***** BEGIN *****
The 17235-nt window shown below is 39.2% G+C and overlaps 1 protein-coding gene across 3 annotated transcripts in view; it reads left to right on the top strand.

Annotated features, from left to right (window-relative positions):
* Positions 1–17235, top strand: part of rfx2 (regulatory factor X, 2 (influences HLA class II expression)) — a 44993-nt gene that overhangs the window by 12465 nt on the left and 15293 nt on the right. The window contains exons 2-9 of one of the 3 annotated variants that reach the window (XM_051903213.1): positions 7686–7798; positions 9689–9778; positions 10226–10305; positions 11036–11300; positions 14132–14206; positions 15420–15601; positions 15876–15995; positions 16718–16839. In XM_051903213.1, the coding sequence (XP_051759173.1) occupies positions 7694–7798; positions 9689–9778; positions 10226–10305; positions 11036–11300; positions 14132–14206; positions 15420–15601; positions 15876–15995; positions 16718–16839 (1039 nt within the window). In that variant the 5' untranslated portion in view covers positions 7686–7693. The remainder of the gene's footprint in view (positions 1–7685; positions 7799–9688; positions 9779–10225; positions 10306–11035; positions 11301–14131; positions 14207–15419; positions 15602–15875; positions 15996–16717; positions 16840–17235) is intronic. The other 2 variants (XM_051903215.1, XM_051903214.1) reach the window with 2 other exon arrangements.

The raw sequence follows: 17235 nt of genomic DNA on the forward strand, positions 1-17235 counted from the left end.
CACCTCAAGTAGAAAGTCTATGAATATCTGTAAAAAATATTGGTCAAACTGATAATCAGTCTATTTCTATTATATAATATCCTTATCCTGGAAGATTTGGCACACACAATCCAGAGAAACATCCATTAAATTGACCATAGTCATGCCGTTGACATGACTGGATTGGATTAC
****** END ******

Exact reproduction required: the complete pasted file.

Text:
The 17235-nt window shown below is 39.2% G+C and overlaps 1 protein-coding gene across 3 annotated transcripts in view; it reads left to right on the top strand.

Annotated features, from left to right (window-relative positions):
* Positions 1–17235, top strand: part of rfx2 (regulatory factor X, 2 (influences HLA class II expression)) — a 44993-nt gene that overhangs the window by 12465 nt on the left and 15293 nt on the right. The window contains exons 2-9 of one of the 3 annotated variants that reach the window (XM_051903213.1): positions 7686–7798; positions 9689–9778; positions 10226–10305; positions 11036–11300; positions 14132–14206; positions 15420–15601; positions 15876–15995; positions 16718–16839. In XM_051903213.1, the coding sequence (XP_051759173.1) occupies positions 7694–7798; positions 9689–9778; positions 10226–10305; positions 11036–11300; positions 14132–14206; positions 15420–15601; positions 15876–15995; positions 16718–16839 (1039 nt within the window). In that variant the 5' untranslated portion in view covers positions 7686–7693. The remainder of the gene's footprint in view (positions 1–7685; positions 7799–9688; positions 9779–10225; positions 10306–11035; positions 11301–14131; positions 14207–15419; positions 15602–15875; positions 15996–16717; positions 16840–17235) is intronic. The other 2 variants (XM_051903215.1, XM_051903214.1) reach the window with 2 other exon arrangements.

The raw sequence follows: 17235 nt of genomic DNA on the forward strand, positions 1-17235 counted from the left end.
CACCTCAAGTAGAAAGTCTATGAATATCTGTAAAAAATATTGGTCAAACTGATAATCAGTCTATTTCTATTATATAATATCCTTATCCTGGAAGATTTGGCACACACAATCCAGAGAAACATCCATTAAATTGACCATAGTCATGCCGTTGACATGACTGGATTGGATTAC